“What’s weird about this move is that it is not presented as a belt-tightening, no-free-lunch type move, but as something that will power a new health research fund. Why? Why deny someone basic healthcare to fund research into increasingly rarer cancers, autoimmune diseases, etc? Why fund ways to extend life by three months for X hundred people, if delayed detection means a shorter life for X thousand people? The fund itself is not nailed down as a specific commitment over time — so is it a way of introducing savings that can be later produced as “over-delivering”?”

    Not to belittle our medical researchers, who do a fine job, but look at the beneficiaries of that research. Most medical research is done in conjunction with commercial partners, either in the actual research phase (clinical trials) or in the commercialisation phase. When governments fund applied science, which is what most medicine and IT is, they are effectively helping to subsidize the R&D activities of major corporations. That’s not a bad thing – the research institutions benefit, and eventually consumers and businesses benefit from the flow on effects. But in the case of the kind of medical research that’s being cited as the point of this fund, the beneficiaries will likely be Big Pharma.

    Want to look at how much Big Pharma gave to the coalition at the last election?

    I’m not arguing that medical research is a bad thing. I’m just saying that it’s pretty easy to see why this fund was created. It’s not mystifying at all.

  2. cmagree

    Guy,

    While your article has a lot of good points, the stuff about young social welfare recipients is really disturbing, for the following reasons:

    – It’s not a nuanced enough media environment to make throw away remarks and generalisations about this group. I’m not calling for a politically correct silence, just factual statements based on evidence. You’re throwing meat to the dogs.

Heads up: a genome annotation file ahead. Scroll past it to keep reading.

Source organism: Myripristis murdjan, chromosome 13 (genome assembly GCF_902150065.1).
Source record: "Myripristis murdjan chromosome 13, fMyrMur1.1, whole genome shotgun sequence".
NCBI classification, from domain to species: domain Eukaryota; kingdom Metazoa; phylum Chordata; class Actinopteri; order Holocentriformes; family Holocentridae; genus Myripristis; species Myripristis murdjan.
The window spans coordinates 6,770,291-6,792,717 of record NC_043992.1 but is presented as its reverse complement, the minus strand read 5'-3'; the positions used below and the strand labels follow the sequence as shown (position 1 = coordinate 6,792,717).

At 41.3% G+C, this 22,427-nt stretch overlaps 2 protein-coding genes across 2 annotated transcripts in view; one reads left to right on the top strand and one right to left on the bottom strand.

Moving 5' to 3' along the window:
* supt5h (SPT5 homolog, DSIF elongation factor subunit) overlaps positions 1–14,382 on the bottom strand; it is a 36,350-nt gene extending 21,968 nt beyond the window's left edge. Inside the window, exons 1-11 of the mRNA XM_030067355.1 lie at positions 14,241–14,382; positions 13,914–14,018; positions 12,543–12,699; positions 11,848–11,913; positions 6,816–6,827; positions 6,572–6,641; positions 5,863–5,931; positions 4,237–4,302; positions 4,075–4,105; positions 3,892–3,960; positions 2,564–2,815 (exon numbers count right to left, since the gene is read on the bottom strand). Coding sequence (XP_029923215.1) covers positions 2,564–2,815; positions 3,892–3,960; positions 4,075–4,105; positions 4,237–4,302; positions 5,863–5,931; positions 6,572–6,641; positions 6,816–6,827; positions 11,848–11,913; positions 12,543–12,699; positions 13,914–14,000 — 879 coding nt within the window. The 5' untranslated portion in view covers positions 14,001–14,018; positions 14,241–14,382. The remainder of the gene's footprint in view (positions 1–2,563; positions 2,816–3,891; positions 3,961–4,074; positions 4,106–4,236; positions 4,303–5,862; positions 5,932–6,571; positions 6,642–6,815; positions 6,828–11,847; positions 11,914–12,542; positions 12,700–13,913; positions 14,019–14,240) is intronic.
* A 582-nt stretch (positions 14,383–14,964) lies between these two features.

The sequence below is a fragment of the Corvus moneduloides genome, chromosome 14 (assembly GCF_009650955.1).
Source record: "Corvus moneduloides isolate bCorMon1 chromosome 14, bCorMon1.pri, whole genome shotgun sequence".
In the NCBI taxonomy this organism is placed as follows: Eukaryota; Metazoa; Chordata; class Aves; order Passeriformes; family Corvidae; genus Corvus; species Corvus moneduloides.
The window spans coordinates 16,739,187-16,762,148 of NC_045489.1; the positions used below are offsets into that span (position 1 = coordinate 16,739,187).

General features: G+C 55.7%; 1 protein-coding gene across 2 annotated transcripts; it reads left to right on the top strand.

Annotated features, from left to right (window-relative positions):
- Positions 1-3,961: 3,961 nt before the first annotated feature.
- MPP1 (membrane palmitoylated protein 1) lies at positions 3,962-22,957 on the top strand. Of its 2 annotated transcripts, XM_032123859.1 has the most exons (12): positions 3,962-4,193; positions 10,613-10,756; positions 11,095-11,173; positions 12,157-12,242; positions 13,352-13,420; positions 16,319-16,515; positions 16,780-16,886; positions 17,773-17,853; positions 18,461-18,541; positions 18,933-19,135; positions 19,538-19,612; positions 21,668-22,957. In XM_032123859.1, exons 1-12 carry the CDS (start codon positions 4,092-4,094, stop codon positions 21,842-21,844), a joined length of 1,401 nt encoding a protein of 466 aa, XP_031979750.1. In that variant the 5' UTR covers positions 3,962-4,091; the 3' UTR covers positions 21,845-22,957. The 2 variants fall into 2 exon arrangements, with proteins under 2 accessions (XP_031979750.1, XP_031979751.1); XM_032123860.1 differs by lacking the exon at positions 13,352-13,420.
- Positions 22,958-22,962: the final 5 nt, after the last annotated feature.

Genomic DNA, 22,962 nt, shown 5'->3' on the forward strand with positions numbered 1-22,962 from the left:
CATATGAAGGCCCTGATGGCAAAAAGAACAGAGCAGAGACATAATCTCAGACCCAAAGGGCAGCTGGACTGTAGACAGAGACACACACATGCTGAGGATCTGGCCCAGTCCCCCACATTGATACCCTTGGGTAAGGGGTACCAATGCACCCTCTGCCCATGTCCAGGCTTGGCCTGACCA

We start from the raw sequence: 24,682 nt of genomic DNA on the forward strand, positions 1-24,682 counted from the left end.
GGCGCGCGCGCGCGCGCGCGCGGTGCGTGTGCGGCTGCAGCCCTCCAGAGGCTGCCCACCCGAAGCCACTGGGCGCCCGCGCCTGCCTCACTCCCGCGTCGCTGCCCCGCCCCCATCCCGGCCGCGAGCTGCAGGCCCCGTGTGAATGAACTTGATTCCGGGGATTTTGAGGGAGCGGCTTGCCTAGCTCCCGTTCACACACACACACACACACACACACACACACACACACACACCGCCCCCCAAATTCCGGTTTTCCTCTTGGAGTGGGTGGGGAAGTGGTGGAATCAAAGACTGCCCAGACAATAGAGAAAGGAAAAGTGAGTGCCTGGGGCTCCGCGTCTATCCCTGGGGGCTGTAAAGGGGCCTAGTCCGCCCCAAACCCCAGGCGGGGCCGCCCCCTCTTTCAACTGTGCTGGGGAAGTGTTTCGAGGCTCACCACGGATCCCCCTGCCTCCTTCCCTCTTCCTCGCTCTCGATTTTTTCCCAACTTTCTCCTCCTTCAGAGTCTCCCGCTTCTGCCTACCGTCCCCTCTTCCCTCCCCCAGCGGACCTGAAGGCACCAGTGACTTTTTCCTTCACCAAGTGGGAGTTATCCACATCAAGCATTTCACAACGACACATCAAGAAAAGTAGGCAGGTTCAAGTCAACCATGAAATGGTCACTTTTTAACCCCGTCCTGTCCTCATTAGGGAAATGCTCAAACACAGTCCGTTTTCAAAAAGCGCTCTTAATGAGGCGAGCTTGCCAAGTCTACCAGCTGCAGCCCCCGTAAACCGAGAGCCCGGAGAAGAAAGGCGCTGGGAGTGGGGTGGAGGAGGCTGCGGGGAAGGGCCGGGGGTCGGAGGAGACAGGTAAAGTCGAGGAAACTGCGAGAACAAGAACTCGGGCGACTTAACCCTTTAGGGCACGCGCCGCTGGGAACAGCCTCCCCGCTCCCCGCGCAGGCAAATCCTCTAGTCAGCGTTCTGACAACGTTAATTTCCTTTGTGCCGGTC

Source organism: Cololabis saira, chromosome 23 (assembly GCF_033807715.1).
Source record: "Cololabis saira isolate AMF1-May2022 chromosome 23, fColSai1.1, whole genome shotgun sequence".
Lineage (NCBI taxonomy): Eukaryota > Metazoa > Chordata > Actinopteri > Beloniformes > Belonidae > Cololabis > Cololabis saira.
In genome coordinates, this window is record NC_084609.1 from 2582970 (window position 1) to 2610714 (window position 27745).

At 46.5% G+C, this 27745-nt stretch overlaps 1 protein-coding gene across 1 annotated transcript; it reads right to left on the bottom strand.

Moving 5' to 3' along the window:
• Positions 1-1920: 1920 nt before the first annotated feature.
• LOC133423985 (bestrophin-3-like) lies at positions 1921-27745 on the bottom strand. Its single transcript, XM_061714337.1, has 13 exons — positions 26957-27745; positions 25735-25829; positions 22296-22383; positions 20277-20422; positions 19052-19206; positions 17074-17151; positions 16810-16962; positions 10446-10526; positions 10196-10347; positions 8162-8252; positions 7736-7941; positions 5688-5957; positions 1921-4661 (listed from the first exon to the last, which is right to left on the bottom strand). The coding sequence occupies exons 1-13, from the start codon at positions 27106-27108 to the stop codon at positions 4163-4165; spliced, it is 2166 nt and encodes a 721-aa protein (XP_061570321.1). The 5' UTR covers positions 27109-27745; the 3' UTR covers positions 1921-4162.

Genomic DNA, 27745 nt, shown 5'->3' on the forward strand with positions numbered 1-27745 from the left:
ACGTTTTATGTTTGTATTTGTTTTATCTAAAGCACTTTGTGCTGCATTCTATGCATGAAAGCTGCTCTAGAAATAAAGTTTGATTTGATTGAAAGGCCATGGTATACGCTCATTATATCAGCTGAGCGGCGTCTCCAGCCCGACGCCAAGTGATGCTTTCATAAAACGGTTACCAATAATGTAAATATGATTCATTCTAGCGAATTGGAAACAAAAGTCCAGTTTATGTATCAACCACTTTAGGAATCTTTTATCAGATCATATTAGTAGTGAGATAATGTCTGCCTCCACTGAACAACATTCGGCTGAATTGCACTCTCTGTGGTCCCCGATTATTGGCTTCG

– You make a mistake that is too often associated with the old left – ignoring the role of poverty research in the fight for a progressive society. Social welfare research findings about poor, unemployed and homeless people are absolutely essential to making the case for a more progressive tax system, for instance. A study by the Brotherhood of St Laurence found that long term unemployed people were no less motivated to work than anyone else – it was other factors that held them back.

    – In the case of the umemployed young people you dismiss with the claim ‘the dole is rorted, everyone knows lots of kids who sign on and suck cones and read too much into repeated viewings of Donnie Darko’, you’re describing young people who have become disengaged from the workforce. Perhaps you could develop curiosity as to why. Is it because they’ve given up trying? Do they come from marginalised backgrounds with parents who never displayed an attachment to the workplace? Do they have undiagnosed mental illness, or learning disabilities? Etcetera etcetera.

    – People don’t come into the world lazy and unmotivated but even if they did they deserve income support. If I am too lazy to work, there is a case for my society providing me a basic income so I at least don’t starve. The alternative is barbaric.

    – There are rorters and fraudsters wherever you go, in the corporate world, in the law, in the public service – so why would the social welfare system be any different? The recent case of the young insider trader who made $2.5 million a day is an example of corporate crime.

    http://www.smh.com.au/business/markets/accused-insider-trader-made-25m-in-a-day-20140511-383tm.html

    A suggestion for you – spend a morning in the BSL’s excellent library, and then spend a bit of time talking to some of the researchers in their Research and Policy Centre about young people and unemployment. You might come away with some new ideas about how the Left could form alliances with the welfare lobby.

    It seems this is what the Greens, unlike the ALP, have been doing – their policies on social welfare match the evidence, for example calling for an increase to the dole of $50 a week.

    http://www.crikey.com.au/2013/05/02/promisewatch-2013-newstart-allowance-comparison/

    If the Left calls for policies that match the evidence on climate change, shouldn’t it also be doing the same for social welfare, and applauding parties that have evidence-based policies in this area?